Cornell University



Phylloporus, a gilled bolete

Phylloporus rhodoxanthus is a mushroom with gills, but here we reveal its secret allegiance with the tribe of boletes. Boletes are normally not gilled, but instead have pores or tubes that form a spongy layer beneath their caps. Sneaky Phylloporus.

deadly angels

The destroying angel

The destroying angel is a notorious mushroom, because it’s quite deadly. It’s also very handsome and stately. When you are learning mushrooms, this is a good one to learn early on. Spore print color, the annulus, the volva…all these things can help you tell it apart from friendlier mushrooms, if you know what to look for.

Grifola frondosa

Stalking the Hen of the Woods

A beautiful Fall find, the Hen of the Woods. It’s big, it tastes great, and it might just cure what ails you.


The world in your oyster

The oyster mushroom has many secrets. Yes, the one you can buy in the supermarket (or find in the woods). It is a predator of sorts, but don’t worry, it normally goes for lesser prey than you and I.


Eating the Chicken of the Woods

Chicken-of-the woods is hard to miss in the forest, being bright orange on top and yellow underneath. It’s a good beginner’s mushroom, has a texture like chicken, and apparently it makes a tasty omelet too.


Ganoderma lucidum and G. tsugae

Reishei mushrooms have long been respected and renowned for their healing powers. Despite their fame, you might be able to find them in your neck of the woods.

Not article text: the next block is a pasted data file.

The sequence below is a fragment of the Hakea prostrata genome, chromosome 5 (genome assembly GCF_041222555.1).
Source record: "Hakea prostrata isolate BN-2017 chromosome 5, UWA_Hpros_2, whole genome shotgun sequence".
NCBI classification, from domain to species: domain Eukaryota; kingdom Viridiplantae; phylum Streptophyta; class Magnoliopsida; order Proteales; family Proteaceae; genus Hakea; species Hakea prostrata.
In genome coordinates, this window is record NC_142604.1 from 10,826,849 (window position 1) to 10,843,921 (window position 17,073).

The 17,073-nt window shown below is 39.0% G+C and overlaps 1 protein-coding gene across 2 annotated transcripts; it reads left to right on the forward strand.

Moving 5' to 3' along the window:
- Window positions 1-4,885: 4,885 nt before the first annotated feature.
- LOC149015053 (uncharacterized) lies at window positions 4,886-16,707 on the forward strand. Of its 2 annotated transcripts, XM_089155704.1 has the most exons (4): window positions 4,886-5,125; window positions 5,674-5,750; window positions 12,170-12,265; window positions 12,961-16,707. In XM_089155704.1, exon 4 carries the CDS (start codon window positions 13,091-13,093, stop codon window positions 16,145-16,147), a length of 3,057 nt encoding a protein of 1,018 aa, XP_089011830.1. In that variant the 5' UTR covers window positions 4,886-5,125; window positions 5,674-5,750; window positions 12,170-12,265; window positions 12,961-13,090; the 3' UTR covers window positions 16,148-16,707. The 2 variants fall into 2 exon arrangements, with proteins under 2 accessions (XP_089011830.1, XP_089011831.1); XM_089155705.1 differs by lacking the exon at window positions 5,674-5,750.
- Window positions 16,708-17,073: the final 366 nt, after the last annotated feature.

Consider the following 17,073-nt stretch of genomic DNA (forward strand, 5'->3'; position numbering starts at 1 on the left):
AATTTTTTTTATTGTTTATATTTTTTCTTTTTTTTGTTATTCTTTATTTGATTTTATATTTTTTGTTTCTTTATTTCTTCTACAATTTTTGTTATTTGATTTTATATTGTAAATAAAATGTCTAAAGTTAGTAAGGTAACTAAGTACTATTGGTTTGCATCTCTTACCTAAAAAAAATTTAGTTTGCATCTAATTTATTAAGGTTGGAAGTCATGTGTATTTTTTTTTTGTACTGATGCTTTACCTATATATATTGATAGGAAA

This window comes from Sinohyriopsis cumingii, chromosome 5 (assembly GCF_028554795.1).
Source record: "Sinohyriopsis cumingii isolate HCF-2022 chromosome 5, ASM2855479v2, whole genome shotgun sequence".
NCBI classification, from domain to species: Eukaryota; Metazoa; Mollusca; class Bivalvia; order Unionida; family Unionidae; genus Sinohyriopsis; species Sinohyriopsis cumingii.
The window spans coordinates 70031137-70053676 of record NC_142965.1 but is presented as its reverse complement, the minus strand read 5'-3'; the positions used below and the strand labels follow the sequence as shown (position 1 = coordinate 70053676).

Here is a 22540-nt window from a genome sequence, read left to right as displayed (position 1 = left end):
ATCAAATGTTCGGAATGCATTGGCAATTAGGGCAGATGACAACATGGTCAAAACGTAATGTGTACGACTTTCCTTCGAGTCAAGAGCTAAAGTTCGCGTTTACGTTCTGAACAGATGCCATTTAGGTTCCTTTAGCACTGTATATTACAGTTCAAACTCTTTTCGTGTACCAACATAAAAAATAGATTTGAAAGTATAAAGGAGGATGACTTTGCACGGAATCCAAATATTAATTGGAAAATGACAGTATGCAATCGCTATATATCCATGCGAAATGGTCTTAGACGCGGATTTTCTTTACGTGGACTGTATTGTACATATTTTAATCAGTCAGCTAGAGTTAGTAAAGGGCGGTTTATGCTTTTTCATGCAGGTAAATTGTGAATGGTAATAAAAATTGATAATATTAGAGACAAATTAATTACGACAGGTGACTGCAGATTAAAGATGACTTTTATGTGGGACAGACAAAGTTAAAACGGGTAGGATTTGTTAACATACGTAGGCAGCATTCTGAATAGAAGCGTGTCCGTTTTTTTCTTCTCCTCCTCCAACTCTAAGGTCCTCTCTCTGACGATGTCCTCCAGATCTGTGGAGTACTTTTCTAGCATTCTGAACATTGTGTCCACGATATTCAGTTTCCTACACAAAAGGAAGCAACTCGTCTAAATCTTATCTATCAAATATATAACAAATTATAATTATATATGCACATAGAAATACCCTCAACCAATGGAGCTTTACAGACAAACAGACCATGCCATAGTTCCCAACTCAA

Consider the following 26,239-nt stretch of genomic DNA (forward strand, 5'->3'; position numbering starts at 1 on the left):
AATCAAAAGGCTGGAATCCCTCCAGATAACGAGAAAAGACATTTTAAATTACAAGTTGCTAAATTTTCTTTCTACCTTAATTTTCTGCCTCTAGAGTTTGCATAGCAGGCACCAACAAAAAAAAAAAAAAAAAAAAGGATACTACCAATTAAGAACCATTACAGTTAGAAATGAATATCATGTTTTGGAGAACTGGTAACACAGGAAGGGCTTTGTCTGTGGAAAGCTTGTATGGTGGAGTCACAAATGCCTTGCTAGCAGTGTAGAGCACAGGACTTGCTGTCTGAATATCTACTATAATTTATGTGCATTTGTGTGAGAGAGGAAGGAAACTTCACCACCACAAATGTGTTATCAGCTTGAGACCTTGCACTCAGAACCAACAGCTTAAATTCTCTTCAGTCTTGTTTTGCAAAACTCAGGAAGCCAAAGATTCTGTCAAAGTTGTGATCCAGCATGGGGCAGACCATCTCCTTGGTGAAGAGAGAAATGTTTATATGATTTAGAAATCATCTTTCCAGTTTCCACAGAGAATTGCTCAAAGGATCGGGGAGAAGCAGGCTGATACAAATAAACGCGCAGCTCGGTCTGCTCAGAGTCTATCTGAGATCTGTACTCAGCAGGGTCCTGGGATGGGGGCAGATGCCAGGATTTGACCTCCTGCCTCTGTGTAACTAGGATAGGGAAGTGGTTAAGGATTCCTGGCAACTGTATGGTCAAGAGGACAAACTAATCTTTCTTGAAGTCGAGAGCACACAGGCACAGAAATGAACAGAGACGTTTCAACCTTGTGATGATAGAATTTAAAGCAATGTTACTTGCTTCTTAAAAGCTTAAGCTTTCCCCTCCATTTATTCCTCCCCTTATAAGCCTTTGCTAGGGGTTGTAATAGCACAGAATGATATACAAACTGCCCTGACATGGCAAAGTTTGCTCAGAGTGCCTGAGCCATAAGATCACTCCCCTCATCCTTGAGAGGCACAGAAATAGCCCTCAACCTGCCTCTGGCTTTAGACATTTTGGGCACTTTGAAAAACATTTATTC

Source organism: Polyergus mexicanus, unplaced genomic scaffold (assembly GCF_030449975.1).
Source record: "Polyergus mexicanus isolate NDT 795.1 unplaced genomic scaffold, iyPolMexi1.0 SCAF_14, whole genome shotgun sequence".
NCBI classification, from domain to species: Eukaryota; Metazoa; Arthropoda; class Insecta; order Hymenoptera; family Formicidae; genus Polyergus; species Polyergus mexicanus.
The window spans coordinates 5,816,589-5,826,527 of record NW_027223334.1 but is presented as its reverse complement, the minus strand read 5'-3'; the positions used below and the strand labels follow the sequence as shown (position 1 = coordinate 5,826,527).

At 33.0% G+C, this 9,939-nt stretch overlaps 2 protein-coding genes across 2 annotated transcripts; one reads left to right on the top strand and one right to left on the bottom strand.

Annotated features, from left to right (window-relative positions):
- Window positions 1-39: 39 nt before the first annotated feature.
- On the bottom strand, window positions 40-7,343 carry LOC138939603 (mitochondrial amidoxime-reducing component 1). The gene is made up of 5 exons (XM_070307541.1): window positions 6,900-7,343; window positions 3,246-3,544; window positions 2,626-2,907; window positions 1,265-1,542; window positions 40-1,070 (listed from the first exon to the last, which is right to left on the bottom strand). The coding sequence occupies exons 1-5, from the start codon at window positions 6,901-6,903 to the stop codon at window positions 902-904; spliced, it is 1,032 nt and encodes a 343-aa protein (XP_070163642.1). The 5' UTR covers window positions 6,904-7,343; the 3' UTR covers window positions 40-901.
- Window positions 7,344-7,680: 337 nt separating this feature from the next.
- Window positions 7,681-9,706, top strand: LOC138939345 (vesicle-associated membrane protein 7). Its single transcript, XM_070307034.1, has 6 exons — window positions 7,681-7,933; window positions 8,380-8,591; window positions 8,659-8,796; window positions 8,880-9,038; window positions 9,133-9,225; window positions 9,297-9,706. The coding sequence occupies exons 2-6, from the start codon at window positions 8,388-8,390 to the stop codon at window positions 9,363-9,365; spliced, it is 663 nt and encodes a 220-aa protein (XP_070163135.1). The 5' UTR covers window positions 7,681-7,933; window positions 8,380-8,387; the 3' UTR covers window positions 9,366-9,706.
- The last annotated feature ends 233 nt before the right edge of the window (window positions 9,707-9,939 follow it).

Daedaleopsis confragosa and the Minotaur

Mycologists are fond of naming things after mythological characters, like Daedalus, an engineer who built a maze to hold that ill-tempered Minotaur. Our fungus has a maze-like spore-bearing surface worthy of Daedalus. His later work on Icarus’ wings wasn’t as successful…

cantaloupe, puffball

Giant puffballs, Calvatia gigantea

Giant puffballs are seldom confused with anything but soccer balls, so they’re a good beginner mushroom. However, to me they taste a bit like styrofoam packing chips, but not everyone agrees with me…

brick caps

Hypholoma sublateritium–edible?

Brick caps have a mixed reputation, in terms of their edibility. Here one brave student reports on his experience eating Hypholoma sublateritium.


Most people don't pay much attention to fungi, which include things like mushrooms, molds, yeasts, and mildews. Here at Cornell we think they're pretty fascinating. In fact, even the most disgusting foot diseases and moldy strawberries are dear to our hearts. We'd like to talk to you about fungi, so that like us, you too can tell gross stories at the dinner table. Afterwards, maybe you'll notice some things you would have overlooked before, and we think this could be good for the planet.

Kathie T. Hodge, Editor

Beneath Notice, our book of borescopic mycology.


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